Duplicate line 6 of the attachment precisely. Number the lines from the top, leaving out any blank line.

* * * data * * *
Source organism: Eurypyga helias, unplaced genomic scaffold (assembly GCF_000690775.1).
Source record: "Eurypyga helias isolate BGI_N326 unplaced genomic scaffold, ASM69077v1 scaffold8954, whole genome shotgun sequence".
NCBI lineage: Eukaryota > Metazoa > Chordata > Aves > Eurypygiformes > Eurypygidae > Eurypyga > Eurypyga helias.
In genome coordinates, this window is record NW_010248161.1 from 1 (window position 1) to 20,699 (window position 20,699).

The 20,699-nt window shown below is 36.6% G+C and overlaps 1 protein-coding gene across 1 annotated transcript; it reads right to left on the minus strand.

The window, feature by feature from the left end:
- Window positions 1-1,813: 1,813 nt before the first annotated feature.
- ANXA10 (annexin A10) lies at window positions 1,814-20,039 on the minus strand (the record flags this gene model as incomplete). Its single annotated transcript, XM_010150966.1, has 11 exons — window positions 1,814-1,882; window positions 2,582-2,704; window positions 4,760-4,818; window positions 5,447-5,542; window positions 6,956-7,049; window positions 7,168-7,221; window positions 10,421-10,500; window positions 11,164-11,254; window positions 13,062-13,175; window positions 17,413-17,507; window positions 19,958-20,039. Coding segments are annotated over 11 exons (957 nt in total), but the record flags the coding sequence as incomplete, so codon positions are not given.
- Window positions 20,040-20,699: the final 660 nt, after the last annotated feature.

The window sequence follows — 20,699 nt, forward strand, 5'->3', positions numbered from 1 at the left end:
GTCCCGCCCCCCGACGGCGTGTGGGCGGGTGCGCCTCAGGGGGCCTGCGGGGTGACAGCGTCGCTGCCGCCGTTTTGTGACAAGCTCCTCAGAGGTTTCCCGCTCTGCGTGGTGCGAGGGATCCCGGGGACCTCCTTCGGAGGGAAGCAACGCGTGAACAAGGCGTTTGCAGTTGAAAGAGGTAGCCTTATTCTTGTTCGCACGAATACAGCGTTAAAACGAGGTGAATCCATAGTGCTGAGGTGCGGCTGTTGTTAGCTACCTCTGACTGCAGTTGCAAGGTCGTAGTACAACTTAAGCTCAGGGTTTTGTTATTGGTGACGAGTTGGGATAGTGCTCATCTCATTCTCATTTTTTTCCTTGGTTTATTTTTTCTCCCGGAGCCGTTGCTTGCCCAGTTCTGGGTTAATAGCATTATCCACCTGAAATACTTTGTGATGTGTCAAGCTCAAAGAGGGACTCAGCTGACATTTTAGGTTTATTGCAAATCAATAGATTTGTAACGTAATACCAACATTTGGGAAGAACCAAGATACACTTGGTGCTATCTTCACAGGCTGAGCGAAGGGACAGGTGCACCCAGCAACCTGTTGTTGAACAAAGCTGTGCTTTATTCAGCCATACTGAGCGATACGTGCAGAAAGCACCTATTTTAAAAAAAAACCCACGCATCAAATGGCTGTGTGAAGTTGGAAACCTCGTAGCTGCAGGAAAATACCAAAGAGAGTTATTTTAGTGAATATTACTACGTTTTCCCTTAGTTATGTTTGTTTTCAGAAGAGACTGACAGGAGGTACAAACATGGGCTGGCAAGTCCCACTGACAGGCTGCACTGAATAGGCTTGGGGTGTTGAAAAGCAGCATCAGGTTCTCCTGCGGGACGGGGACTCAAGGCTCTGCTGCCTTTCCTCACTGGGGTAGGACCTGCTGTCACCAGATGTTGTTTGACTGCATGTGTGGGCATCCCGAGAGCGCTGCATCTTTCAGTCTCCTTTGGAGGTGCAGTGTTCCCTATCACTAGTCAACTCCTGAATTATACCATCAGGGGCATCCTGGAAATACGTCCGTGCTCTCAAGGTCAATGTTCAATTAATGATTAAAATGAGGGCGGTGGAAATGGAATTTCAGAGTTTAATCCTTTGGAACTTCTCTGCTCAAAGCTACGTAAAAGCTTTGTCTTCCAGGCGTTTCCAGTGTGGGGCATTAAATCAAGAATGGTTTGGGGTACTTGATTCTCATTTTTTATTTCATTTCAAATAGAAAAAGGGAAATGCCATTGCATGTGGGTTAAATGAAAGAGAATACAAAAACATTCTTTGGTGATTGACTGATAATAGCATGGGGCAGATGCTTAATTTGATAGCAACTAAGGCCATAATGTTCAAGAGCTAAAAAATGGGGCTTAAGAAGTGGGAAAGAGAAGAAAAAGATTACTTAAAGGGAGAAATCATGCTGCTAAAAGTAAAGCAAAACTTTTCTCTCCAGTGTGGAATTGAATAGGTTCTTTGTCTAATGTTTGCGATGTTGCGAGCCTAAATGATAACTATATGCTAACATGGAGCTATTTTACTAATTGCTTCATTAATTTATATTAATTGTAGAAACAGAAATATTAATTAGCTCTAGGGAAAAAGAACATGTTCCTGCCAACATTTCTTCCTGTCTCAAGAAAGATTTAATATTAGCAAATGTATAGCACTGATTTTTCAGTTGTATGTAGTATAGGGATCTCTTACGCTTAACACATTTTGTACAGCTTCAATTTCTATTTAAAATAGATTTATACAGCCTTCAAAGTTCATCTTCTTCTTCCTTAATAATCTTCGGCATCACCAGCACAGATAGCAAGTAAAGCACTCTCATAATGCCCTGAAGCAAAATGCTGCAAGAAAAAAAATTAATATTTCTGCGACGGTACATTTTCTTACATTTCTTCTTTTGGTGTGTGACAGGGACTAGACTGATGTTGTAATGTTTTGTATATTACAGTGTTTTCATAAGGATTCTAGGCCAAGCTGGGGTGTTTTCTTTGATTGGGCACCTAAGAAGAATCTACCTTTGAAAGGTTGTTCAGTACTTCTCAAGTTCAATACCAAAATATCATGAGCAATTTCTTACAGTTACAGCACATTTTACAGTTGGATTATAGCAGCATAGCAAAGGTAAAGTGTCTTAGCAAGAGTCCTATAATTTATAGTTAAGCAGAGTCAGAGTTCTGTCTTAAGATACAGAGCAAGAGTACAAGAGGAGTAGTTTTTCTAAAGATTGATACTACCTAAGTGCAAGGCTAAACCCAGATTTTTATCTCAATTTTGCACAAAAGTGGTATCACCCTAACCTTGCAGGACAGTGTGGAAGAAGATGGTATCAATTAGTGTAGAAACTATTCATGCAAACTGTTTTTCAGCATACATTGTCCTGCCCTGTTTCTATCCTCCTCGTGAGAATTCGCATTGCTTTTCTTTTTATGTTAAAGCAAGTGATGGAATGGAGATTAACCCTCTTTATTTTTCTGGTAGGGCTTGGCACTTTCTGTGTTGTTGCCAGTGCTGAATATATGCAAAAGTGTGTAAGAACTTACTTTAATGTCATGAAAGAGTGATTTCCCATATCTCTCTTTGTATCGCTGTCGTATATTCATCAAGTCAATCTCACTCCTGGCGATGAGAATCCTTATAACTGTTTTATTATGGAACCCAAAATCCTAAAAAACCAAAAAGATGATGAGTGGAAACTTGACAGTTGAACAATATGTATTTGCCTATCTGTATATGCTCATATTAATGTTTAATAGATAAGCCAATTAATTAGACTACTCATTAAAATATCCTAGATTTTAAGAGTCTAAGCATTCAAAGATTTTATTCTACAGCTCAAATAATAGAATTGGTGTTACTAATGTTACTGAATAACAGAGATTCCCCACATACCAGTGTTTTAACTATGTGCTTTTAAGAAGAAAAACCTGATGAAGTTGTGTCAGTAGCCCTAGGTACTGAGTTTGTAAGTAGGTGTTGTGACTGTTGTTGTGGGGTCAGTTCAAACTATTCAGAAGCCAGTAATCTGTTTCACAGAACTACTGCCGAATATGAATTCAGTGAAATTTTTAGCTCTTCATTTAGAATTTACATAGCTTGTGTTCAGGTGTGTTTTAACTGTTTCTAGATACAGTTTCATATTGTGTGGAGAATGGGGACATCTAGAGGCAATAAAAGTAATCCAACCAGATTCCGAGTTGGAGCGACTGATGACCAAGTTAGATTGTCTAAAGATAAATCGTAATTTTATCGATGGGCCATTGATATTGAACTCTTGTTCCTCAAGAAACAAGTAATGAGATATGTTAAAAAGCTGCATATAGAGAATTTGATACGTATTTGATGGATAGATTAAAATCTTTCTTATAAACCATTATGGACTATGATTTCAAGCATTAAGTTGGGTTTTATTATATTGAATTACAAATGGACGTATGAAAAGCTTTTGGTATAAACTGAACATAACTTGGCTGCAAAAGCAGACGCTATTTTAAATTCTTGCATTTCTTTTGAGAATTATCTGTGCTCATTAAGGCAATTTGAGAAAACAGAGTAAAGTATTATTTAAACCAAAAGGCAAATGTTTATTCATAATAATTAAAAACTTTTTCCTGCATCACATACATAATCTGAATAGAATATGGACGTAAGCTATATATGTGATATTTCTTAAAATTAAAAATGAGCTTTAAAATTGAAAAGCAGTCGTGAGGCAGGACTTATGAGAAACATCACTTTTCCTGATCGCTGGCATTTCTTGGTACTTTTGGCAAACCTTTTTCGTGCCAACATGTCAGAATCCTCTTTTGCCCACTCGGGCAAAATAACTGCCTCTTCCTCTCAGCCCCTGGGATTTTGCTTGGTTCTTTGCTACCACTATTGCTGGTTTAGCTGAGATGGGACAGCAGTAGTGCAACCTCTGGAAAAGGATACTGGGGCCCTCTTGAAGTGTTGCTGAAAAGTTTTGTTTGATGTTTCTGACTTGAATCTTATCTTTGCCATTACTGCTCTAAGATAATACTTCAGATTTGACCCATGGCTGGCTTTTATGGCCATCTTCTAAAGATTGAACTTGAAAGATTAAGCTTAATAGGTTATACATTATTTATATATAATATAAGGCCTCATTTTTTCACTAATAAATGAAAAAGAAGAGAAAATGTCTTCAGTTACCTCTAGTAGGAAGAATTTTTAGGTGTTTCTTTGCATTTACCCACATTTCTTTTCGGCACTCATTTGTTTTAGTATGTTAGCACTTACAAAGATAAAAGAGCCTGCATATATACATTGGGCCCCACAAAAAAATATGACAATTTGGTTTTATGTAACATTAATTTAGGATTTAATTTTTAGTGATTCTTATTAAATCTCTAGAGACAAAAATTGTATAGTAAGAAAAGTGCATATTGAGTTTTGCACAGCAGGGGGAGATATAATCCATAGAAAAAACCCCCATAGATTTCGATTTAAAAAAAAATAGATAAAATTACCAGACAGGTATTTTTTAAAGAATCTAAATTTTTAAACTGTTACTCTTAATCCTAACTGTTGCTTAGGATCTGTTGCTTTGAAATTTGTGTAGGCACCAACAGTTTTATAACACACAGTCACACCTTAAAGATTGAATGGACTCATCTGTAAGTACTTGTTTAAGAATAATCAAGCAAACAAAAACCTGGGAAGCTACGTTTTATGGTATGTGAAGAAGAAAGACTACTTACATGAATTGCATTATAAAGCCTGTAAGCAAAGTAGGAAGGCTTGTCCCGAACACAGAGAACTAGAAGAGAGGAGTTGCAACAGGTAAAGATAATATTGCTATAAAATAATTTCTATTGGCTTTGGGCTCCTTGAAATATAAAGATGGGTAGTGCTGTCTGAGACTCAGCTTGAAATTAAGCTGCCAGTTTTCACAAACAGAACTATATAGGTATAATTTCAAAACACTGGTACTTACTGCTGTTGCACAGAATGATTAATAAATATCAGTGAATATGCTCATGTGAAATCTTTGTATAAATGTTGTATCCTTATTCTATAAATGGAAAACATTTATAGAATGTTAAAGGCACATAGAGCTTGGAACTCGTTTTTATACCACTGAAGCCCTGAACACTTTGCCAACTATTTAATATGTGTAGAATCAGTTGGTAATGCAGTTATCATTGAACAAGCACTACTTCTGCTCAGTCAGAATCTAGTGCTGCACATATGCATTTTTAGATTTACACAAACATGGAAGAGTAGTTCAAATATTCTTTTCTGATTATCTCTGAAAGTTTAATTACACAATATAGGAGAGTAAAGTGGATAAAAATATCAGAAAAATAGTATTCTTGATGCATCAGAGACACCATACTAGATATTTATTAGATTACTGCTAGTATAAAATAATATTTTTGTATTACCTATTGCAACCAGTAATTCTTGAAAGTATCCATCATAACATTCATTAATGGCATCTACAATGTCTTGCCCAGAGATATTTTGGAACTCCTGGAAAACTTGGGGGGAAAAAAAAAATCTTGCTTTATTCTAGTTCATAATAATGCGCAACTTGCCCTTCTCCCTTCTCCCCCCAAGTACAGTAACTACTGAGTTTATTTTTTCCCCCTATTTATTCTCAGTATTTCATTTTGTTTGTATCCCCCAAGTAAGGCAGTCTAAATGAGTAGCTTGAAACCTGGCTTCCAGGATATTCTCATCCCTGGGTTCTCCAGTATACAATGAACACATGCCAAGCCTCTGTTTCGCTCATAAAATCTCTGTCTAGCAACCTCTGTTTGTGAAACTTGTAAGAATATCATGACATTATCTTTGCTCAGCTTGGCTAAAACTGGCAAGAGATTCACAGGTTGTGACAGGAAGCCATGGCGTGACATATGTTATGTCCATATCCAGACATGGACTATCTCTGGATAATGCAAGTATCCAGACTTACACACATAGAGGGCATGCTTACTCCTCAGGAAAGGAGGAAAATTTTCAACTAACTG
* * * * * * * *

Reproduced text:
The window, feature by feature from the left end: